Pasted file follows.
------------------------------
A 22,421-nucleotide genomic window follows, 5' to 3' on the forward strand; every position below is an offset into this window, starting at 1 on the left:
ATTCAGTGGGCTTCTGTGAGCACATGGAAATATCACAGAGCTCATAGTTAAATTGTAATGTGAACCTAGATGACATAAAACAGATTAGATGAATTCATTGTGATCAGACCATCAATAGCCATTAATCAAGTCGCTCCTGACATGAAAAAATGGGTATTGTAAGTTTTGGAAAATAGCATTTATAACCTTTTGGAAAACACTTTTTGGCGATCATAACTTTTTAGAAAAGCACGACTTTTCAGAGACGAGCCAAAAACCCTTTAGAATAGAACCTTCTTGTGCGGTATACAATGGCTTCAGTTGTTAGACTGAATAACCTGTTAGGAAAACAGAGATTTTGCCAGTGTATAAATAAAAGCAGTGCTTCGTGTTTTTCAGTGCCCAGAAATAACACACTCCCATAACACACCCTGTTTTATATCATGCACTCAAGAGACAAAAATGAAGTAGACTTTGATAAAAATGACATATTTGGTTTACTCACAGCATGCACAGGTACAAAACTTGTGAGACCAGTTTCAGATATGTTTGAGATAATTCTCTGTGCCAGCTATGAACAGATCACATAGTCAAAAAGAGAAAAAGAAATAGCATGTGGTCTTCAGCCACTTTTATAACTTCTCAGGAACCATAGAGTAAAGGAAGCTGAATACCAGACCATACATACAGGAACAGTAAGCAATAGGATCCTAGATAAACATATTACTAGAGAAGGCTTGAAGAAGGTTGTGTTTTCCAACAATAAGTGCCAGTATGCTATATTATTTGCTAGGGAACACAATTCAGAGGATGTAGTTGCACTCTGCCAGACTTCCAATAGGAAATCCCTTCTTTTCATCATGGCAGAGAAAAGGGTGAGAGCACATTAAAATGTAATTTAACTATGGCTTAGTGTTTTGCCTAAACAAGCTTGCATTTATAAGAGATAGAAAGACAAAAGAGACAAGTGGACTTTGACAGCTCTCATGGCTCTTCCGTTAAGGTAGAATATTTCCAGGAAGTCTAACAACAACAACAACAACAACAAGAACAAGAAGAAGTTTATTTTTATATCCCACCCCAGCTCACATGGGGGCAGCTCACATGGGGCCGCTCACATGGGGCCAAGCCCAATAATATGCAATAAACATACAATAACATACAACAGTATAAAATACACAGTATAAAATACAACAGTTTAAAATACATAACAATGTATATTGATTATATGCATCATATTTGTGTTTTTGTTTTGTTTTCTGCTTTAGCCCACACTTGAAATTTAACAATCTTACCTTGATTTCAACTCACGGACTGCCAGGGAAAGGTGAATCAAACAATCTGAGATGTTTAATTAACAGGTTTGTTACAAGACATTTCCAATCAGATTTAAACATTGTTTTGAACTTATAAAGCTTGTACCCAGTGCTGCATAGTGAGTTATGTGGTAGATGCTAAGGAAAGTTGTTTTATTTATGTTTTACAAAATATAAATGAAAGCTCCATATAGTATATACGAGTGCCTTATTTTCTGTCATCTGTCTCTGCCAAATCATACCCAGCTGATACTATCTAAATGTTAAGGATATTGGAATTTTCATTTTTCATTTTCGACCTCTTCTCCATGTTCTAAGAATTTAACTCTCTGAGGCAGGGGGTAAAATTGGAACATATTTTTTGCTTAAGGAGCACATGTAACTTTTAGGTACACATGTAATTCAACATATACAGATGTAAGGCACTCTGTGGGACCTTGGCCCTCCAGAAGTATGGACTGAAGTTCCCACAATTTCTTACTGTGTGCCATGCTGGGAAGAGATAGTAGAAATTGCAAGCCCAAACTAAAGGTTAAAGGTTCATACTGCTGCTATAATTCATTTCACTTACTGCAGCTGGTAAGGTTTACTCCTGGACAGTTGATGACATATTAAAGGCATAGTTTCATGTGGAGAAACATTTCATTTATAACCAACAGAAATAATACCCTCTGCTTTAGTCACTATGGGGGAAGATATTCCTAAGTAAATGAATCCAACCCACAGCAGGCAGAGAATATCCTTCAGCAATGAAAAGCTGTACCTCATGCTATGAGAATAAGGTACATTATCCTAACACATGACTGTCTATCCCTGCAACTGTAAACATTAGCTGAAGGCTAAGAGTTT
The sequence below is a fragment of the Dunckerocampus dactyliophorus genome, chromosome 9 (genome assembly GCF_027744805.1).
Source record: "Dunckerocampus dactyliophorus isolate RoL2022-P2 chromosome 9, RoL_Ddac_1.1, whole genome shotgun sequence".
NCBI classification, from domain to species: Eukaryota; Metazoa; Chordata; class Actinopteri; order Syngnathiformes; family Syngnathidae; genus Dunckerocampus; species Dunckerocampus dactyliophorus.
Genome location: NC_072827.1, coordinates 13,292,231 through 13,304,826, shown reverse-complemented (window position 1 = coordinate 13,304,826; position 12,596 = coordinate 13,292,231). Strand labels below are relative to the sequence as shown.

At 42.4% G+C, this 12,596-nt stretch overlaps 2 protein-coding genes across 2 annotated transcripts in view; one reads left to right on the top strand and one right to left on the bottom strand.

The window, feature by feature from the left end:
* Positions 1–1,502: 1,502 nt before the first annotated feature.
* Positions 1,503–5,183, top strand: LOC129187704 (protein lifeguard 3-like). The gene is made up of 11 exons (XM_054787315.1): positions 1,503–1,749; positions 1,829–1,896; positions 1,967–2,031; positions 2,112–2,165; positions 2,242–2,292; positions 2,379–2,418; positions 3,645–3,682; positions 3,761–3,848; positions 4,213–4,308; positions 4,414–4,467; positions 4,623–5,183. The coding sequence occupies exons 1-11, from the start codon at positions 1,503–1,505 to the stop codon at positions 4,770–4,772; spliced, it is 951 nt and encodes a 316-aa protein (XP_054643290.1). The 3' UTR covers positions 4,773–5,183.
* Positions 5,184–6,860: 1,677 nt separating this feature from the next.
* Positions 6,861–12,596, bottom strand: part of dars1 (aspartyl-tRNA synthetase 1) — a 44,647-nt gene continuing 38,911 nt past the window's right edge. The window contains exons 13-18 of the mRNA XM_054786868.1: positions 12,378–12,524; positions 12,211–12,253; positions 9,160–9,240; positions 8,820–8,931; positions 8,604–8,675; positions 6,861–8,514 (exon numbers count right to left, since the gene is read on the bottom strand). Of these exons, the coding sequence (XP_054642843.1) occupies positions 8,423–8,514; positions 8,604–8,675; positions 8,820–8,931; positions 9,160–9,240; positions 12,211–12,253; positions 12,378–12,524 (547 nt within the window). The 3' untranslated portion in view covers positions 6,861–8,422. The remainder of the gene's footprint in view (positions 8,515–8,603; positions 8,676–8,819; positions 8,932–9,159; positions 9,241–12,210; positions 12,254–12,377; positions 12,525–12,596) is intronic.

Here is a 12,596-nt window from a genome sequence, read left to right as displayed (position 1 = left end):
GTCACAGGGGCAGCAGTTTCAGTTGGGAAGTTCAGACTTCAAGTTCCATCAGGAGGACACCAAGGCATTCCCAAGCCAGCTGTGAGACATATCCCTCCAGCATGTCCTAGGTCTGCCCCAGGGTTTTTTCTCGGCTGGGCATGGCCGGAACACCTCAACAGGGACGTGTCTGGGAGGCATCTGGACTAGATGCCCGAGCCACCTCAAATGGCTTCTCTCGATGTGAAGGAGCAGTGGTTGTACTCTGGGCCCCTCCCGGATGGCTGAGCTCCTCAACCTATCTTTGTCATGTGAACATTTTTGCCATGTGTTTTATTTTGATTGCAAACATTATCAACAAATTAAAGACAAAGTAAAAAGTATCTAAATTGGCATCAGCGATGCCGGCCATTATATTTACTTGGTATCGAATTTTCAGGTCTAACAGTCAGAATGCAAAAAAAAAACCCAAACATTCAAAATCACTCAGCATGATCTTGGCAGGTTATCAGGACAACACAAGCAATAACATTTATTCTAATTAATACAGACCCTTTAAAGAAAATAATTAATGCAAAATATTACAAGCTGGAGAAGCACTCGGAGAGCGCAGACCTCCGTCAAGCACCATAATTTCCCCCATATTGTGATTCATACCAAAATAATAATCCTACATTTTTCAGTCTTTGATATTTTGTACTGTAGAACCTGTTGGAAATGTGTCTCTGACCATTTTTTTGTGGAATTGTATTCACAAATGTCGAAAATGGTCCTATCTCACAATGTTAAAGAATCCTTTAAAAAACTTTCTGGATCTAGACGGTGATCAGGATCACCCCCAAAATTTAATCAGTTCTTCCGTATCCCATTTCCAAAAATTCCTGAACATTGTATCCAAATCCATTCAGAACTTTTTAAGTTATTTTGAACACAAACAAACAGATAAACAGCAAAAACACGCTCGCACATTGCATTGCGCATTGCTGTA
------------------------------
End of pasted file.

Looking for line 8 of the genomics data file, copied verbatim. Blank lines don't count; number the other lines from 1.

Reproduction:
The window, feature by feature from the left end: